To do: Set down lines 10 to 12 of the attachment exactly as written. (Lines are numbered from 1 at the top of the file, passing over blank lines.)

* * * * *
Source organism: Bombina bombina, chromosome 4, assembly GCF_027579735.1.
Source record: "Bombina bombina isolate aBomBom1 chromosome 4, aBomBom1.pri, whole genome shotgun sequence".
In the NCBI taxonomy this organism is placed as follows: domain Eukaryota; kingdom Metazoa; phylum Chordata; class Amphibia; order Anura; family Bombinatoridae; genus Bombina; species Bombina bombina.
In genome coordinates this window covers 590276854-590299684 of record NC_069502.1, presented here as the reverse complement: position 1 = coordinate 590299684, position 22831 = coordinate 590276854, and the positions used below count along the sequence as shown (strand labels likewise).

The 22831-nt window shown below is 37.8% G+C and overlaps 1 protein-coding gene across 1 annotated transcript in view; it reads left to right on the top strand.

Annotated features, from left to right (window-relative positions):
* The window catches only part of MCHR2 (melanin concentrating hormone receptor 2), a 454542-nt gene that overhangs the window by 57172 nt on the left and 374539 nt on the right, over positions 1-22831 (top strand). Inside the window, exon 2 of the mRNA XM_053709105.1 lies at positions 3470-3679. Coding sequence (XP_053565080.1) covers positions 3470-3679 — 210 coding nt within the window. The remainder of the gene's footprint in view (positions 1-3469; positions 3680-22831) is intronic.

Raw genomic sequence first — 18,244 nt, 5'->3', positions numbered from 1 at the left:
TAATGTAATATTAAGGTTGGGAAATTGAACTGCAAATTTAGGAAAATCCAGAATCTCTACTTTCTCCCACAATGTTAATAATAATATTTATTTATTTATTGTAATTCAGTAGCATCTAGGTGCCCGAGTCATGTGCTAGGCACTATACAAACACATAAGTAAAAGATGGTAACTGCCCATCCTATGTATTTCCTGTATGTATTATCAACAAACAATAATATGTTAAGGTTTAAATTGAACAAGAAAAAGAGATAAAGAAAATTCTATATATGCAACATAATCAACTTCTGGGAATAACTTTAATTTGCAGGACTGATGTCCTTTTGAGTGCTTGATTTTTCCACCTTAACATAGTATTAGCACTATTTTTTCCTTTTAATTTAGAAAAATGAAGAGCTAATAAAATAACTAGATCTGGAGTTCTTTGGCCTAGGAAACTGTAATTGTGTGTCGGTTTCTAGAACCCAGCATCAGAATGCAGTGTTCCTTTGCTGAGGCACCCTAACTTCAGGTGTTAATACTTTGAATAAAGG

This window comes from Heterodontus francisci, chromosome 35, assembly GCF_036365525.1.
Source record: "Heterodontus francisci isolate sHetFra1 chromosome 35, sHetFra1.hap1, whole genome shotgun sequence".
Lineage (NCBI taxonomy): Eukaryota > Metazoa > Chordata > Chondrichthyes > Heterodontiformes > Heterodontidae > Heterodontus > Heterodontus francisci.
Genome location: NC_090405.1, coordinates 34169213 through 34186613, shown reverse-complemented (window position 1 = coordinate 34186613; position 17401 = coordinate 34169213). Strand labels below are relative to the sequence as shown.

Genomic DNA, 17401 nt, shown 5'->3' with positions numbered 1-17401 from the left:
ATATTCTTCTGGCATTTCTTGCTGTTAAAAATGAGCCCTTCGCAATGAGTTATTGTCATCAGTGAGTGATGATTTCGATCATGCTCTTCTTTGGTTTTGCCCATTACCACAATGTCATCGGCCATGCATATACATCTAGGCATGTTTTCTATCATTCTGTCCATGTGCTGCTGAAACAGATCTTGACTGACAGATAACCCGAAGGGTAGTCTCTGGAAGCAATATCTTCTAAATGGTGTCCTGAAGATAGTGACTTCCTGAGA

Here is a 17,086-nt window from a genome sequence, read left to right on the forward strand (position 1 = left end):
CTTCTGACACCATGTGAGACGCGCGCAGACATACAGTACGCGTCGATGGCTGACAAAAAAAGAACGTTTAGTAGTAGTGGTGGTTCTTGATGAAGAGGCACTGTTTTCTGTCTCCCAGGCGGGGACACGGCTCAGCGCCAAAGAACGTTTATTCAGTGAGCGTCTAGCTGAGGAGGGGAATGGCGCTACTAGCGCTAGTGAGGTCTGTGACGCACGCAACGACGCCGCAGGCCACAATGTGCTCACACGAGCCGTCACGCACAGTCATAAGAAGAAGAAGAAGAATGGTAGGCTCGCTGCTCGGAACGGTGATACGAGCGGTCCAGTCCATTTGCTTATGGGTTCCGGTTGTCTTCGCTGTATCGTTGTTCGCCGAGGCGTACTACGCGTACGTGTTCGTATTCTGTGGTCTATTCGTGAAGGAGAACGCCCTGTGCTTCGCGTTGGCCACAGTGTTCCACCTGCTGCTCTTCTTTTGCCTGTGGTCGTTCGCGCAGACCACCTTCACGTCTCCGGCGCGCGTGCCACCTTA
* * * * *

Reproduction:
This window comes from Heterodontus francisci, chromosome 35, assembly GCF_036365525.1.
Source record: "Heterodontus francisci isolate sHetFra1 chromosome 35, sHetFra1.hap1, whole genome shotgun sequence".
Lineage (NCBI taxonomy): Eukaryota > Metazoa > Chordata > Chondrichthyes > Heterodontiformes > Heterodontidae > Heterodontus > Heterodontus francisci.